He said the first evidence was the new car's very early winter testing debut.

Winning Adrian Newey/Neil Oatley designs usually take a long time to build, are launched late, and head off to the Australian GP with virtually no track-time.

But '19,' a de-bugged version of the un-raced 18, was the first car to surface.

Then, said the analyst, close inspection revealed that 19 had 'a little too much' in common with the '03 'anteater-nose car' that was plagued with problems.

Former Arrows and Lola designer Mike Coughlan, not Newey and Oatley, was the guiding force behind both dreadfully slow and unreliable silver F1 versions.

And another relative newcomer, former Indycar man Mark Williams, helped out.

Then, news filtered into the F1 paddock that McLaren had a new brake supplier.

MP4-19 soon developed a tendency to lock wheels or spin under braking and, almost simultaneously, the first new Mercedes-Benz V10 engines began failing.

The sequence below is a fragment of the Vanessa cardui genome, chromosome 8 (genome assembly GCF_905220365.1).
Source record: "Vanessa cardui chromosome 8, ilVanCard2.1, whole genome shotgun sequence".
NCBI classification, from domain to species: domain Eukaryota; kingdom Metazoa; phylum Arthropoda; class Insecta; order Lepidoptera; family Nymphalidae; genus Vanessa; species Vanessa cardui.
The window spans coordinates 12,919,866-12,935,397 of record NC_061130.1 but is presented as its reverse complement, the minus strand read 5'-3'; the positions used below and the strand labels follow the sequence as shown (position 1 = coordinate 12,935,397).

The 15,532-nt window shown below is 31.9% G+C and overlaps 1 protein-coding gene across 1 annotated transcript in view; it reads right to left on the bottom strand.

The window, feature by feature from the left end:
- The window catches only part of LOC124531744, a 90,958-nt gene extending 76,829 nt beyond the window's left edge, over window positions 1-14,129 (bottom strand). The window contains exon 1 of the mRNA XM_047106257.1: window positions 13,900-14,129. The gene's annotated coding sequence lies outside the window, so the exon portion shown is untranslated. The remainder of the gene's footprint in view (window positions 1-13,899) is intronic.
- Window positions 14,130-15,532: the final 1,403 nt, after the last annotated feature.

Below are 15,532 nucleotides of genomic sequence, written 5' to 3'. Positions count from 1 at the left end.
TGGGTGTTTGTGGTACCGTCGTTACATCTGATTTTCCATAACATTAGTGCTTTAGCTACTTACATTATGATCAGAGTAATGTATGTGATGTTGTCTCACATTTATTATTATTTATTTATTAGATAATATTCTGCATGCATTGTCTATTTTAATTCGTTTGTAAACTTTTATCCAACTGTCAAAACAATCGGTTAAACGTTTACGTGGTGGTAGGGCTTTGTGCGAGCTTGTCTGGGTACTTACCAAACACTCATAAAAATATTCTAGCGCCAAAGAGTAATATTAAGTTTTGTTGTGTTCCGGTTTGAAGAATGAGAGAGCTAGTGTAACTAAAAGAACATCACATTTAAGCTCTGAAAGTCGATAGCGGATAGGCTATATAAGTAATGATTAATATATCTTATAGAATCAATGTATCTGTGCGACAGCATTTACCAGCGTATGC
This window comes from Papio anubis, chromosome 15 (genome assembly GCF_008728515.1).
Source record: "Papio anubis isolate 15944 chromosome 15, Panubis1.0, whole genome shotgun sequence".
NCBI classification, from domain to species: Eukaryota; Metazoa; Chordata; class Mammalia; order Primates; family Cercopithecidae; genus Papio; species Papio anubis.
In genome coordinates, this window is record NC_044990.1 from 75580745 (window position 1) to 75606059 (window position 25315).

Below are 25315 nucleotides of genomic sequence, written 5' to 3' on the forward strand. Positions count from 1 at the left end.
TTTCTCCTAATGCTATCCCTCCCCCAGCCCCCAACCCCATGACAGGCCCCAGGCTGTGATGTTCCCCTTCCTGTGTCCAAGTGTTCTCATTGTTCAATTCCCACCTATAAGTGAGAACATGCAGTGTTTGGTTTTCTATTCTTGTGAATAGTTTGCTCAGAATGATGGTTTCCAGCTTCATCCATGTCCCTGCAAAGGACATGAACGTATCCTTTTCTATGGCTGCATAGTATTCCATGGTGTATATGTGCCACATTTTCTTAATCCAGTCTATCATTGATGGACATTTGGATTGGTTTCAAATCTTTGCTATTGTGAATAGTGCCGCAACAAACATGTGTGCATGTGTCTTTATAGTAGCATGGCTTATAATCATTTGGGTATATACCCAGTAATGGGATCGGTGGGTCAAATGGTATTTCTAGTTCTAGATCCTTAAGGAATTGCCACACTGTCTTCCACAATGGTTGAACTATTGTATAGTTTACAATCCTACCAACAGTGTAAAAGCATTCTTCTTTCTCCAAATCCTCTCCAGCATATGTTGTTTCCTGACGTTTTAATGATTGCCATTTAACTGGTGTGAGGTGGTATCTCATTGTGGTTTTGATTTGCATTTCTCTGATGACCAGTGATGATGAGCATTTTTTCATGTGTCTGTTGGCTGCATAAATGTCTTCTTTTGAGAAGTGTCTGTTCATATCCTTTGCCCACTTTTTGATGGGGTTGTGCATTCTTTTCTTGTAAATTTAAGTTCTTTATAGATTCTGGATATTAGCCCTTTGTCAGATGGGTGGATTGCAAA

Engine blocks were 'cracking and flexing,' the British analyst reports.

Ferrari test on two fronts
Ferrari's race drivers tested at separate Italian circuits on Thursday.

Michael Schumacher tried tires and new components for Monaco at Fiorano, while Brazilian team-mate Rubens Barrichello also drove in light rain over at Mugello.

He also worked on 'development of new components,' according to a statement.

Meanwhile, at the Silverstone circuit under rare sunny skies, Italian ace Giancarlo Fisichella took over the controls of Sauber's sole-running C23.

He completed the three-day session by assessing a new front wing.

Renault 'is F1's slickest crew'
Renault has Formula One's slickest pit-stop crew.

According to official 'Formula One Management' figures, the Enstone-based team has achieved the 'fastest timed stop' at every racing-round so far this season.

''The standard we're performing to,'' said technical director Bob Bell, ''reflects our current level of motivation. We are also enjoying our racing.''